[Last week, I began teaching my graduate American Historical Fiction: Practice and Theory class for the fourth time, this time as a hybrid course. So this week I’ll briefly highlight (busy with teaching and all) a handful of exemplary historical fictions and related contexts. Share your own favorite historical fictions or authors for a boundary-blurring crowd-sourced weekend post, please!]
On two proposed sub-genres and how they respectively balance history and fiction.
One of the central questions with which any scholar or reader (or even any writer) of historical fiction has to engage is what works in the genre hope to accomplish. There are lots of potential answers to that question, but the fundamental divide is, it seems to me, between accuracy or authenticity on the one hand and effectiveness or readability on the other; between, that is, doing justice to the historical details and periods and events on which a particular novel focuses and doing right by the readers who have picked up said novel. Obviously the choice is not an either/or, but I would argue that as a matter of emphasis and priority these are two very different starting points; and I would go further and argue that much of what we have called historical fiction over the years has chosen very fully to focus on creating entertaining novels for which the history is a backdrop, rather than on creating historical worlds for which the novel is a foreground.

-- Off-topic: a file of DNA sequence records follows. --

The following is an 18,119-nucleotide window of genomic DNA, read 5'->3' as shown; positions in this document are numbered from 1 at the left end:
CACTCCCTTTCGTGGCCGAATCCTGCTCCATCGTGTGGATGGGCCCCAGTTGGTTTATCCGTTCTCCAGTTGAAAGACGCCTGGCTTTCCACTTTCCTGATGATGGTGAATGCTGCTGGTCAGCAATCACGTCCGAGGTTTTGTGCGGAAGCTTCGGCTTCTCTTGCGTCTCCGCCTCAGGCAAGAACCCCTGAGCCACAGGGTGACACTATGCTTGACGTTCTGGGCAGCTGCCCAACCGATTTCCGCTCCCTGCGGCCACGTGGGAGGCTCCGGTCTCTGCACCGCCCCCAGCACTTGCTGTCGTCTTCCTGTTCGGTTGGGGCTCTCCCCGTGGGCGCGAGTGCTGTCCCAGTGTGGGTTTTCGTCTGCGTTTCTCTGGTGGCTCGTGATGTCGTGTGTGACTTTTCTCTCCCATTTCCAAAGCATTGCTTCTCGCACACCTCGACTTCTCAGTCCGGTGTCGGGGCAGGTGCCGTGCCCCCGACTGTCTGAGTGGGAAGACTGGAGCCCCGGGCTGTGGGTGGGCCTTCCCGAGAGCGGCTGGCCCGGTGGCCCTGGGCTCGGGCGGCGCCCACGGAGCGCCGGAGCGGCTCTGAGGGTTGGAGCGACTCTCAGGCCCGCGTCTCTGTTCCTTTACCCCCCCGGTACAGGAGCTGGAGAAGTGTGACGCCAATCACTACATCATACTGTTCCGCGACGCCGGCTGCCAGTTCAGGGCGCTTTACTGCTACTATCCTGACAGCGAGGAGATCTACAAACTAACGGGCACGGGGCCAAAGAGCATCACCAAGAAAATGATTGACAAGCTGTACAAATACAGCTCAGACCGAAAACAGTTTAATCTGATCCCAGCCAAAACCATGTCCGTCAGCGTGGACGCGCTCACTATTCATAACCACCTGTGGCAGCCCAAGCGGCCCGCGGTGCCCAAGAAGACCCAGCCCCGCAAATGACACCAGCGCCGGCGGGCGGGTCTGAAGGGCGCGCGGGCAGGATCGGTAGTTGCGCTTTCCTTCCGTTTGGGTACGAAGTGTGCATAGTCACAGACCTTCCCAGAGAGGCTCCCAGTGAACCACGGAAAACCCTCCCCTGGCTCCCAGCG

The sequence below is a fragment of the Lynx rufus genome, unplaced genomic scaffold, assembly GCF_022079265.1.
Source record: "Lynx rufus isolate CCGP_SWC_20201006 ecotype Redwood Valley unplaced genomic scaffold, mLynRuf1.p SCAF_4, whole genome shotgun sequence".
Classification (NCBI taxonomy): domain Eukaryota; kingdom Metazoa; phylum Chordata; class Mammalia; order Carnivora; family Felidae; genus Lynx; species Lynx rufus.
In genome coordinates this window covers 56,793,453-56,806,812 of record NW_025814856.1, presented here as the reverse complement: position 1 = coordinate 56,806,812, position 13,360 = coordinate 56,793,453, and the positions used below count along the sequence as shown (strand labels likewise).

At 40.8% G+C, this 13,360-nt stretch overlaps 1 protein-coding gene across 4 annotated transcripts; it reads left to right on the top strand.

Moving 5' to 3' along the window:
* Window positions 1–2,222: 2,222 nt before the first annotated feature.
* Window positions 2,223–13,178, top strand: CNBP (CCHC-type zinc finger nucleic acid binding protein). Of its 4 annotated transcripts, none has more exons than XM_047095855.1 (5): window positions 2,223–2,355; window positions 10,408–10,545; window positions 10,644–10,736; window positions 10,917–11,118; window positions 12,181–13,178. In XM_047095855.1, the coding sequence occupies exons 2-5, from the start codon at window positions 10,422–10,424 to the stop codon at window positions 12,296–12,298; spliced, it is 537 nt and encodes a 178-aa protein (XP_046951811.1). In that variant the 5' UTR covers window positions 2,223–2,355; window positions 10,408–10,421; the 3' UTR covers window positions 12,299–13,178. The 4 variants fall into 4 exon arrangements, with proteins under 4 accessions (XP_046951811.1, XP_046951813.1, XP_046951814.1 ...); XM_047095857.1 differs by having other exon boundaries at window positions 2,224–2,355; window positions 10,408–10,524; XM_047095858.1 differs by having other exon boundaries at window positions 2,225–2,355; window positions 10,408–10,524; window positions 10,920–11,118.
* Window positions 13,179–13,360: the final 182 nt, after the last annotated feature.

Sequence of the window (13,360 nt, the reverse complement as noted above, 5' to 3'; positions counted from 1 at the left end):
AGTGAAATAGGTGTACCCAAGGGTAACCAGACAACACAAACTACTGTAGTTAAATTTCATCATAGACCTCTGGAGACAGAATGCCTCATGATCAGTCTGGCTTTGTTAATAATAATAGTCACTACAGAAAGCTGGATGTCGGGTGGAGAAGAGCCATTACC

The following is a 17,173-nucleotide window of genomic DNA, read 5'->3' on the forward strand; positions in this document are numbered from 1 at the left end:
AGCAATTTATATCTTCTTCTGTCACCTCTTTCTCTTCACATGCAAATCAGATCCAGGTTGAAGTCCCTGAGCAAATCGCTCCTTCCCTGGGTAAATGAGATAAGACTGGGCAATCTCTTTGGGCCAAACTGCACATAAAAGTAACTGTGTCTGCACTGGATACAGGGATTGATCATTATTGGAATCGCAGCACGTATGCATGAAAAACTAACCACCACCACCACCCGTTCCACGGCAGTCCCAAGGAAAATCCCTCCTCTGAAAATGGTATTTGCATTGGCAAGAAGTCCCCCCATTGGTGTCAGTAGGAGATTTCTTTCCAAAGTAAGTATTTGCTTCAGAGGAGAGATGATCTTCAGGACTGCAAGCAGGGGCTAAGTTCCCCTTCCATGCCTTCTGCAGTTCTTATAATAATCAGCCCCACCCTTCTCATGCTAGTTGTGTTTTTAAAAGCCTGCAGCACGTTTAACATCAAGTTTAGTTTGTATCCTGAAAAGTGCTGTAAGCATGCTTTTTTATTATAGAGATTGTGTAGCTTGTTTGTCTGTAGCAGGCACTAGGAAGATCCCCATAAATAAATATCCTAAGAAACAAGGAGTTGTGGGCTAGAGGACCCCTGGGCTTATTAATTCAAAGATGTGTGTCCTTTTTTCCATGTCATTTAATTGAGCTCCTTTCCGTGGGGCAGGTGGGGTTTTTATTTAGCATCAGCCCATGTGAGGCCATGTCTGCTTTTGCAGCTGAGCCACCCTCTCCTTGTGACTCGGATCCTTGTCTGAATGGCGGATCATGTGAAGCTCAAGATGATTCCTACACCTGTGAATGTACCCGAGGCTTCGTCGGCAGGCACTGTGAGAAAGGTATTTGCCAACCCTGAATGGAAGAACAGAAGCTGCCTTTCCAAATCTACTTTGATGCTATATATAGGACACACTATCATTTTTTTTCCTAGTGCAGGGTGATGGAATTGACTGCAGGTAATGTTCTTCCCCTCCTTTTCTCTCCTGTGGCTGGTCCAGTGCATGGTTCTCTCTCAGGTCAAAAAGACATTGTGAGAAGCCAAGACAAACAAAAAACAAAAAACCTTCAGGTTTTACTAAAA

If that has been the emphasis much of the time, it’s an entirely understandable one; readers who seek historical accuracy can always turn to works of historical narrative and scholarship, after all, and a historical novelist who does not connect to his or her readers is likely to produce few sales and a short career. So long as the historical focus is not being explicitly falsified or mythologized, as I have elsewhere argued that the historical details surrounding Reconstruction explicitly and destructively (to the book’s contemporary moment and for our overarching national narratives) are in Margaret Mitchell’s Gone with the Wind (1936), then I don’t think there’s anything wrong with a historical novelist focusing mostly on creating compelling characters and story rather than on exploring all of the nuances of that historical world. But if and when a novelist makes that choice, I think it would be very useful for us to have a separate generic category in which we could place the resulting work: not historical fiction but, perhaps, period fiction? If we were to employ that second category in that way, it would allow the term “historical fiction” to be used solely for those novels that do work to create historical worlds first and foremost—and would hopefully likewise allow us to make clear that many such novels and novelists have been able to do so without sacrificing any of their engaging and entertaining qualities in the process.